million, but there are really almost none. i have the impression of having
seen only about 5 or 6 in the old core, but realistically there must be
closer to 10. it is hard to imagine a big city like this functioning
without traffic lights, but believe me, there are hardly any. there are
many roundabouts, but not enough to make it sane, by far! try to imagine
several million italians loose in a city with narrow streets and no traffic
lights! but somehow... it works. no accidents, no dead or mutilated scooter
pilots, everything just kinda flows, and with much less honking than i had
romans are initially a bit rude, but when you dig below the surface, they are very warm and friendly, and sometimes even a little shy. italian girls are very beautiful. dark hair, dark eyes, and precocious. but not shy! once i was riding in a bus with gio, i looked over, and this blonde beauty was looking me straight in the eyes... and she kept looking. it must have lasted at least 15-20 seconds. she just kept looking. in hindsight i think she must have been waiting for some expression on my face, but i was stunned, quite simply. i previously had no idea what it must be like to be a girl and have some guy check you out unashamedly, but now i know. whoa.
the average roman is much fairer than i expected. there were many people with light, or even blonde hair, and a few people with non-brown eyes. i guess the kinds of italians i am used to in toronto are probably from the south. this would make sense, as the first to leave a country are always those whose life is hardest. the south is poorer and life is tougher.
on the way back on the bus, the girl next to me offered to switch seats with gio, so we could sit together. gio said something or other to her, and we ended up chatting with her. surprisingly, she was half swedish, so i spoke a bit of danish to her :) then another woman took the fourth spot, and pretty soon there was a lively conversation going between the three of them about where to take me and what to show me. total strangers one moment, friends the next, and then strangers again.
near st. peter's, there was a souvenir shop which had a beautiful dalmatian. it pretended not to care much about people, but its tail would give it away, and if you were nice to it, it would come back to you again. i scratched it and massaged it gently (try this on a dog sometime: massage its shoulders, its back, and its scalp; they love it!), and it kept coming back, pretending not to care. i didn't take a picture, though i wish i had.
traffic in rome is abysmal. the streets are too small to contain busses in many places, and there are hardly any streetcars. there is only a tiny little subway as well. in berlin, a city of similar size, there are perhaps 20 lines, but in rome there are maybe 3. they have wanted to enlarge it, but rome has been around for millenia, way before the roman empire, and every time they dig, they hit something. work stops, the archeologists come in, the place is declared a national monument and is then excavated. therefore they have simply stopped digging.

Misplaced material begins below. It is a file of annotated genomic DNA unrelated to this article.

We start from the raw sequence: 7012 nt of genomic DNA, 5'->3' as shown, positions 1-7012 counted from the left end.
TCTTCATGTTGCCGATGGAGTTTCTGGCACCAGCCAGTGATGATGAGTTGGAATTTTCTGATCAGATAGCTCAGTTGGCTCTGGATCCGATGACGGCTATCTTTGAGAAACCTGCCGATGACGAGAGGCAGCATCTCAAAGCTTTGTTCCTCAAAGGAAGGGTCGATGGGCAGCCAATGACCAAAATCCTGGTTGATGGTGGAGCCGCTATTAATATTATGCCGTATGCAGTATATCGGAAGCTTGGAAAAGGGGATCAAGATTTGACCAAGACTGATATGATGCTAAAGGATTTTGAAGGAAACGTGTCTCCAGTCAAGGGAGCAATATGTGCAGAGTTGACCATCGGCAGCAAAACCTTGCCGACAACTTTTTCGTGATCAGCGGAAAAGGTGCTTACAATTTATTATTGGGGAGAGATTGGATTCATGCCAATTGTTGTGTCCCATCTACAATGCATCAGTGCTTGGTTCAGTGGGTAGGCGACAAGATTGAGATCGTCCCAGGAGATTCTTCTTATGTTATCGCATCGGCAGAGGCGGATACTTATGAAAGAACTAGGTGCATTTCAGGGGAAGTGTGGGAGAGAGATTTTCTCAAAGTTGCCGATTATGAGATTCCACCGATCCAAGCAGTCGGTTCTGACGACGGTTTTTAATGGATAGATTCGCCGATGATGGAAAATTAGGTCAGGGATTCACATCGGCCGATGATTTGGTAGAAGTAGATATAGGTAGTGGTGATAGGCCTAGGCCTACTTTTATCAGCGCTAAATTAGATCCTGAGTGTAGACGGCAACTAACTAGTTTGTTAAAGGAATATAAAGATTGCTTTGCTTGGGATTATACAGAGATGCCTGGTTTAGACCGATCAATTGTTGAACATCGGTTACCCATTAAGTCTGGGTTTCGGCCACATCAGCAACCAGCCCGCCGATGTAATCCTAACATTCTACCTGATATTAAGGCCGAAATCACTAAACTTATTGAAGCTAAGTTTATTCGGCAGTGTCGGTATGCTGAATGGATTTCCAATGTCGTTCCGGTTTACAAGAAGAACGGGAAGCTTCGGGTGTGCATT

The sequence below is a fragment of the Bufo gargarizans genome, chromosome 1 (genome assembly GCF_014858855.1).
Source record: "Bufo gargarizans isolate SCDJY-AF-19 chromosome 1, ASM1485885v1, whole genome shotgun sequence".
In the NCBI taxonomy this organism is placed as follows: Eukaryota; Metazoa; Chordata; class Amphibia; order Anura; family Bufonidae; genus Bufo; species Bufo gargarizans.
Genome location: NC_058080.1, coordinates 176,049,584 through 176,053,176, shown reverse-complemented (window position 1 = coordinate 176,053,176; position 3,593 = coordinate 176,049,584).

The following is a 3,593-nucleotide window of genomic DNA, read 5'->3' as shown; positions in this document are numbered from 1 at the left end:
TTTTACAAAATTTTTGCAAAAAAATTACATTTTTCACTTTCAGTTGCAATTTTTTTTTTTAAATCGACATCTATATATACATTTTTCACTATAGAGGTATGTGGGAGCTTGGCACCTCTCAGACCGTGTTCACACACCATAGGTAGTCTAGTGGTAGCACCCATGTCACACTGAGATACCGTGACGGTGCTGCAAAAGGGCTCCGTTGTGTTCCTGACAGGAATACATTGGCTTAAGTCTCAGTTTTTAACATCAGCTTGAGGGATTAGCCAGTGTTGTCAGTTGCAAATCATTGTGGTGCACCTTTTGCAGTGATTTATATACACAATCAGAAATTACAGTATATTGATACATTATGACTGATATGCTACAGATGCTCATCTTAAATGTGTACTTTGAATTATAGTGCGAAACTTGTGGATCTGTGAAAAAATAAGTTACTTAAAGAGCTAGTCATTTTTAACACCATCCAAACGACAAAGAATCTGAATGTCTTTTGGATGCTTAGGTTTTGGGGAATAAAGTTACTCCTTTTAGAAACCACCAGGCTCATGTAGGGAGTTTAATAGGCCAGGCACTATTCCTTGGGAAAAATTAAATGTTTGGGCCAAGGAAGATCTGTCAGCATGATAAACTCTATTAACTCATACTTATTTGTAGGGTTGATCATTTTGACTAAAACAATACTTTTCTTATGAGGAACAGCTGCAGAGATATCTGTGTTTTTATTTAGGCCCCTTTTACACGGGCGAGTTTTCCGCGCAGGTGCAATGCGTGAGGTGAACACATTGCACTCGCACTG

|here is the fortezza and the bridge in front. under each end of each bridge over the tiber river, there is one homeless person living. in the daytime they just hide in their blankets, but at night it is suposedly dangerous.
another long day, and much was seen. although there was much more than this, i will break the pictures into just a few sections, to keep it manageable.
it is a really nice morning, 16-17 degrees, and i can hear the gentle sounds of someone hammering, honking, traffic, scooters starting up below, scooters wizzing past grid-locked cars, a little girl of maybe 2 coughing somewhere opposite on a balcony, a jet flying by, a dog barking, someone using a circular saw, someone using an electric razor, and perhaps 2 or 3 conversations, all at the same time. rome is not a city for people concerned with privacy. everyone lives so close to each other.
we walked a lot today, and i took a tour of the colosseum. it is very interesting, but there is so much of it missing. apparently it has not been used since about the year 500, and it has continually been looted since then until it was protected. the marble was of outstanding quality, and there are many buildings in rome made from pieces of the colosseum, not the least of which is st. peter's.
the underground structures and the stories are fascinating. they used to have wooden structure under the stage, instead of stone, and in those days they could dismantle it and fill it with water, to swim. the came the stone and the elevators, with lifts pulled by slaves, balanced with weights, to lift up lions, tigers, gladiators, snakes, and even elephants. during a large celebration, the number of animals killed ran into the thousands. there is one section of seating which has been restored to show how it used to look. way back, the colosseum was actually round and symmetrical, but the looting has left less than half of the original perimeter wall. that is gio standing in front of the remaining section of outside wall.
|we also walked through some of the oldest excavations in rome, the ancient rome of the emperors. on top of the hill is where people like julius caesar, augustus and so on used to live. there is a temple inside of which a church was later built, some ancient copper doors, and uncountably many old buildings whose purpose is no longer known. we didn't go up on the palatine hill where the emperors used to live, partly because of time, partly because it cost €8. blocks of carved marble were everywhere, just lying on the ground, waiting for the day they find out where it belongs.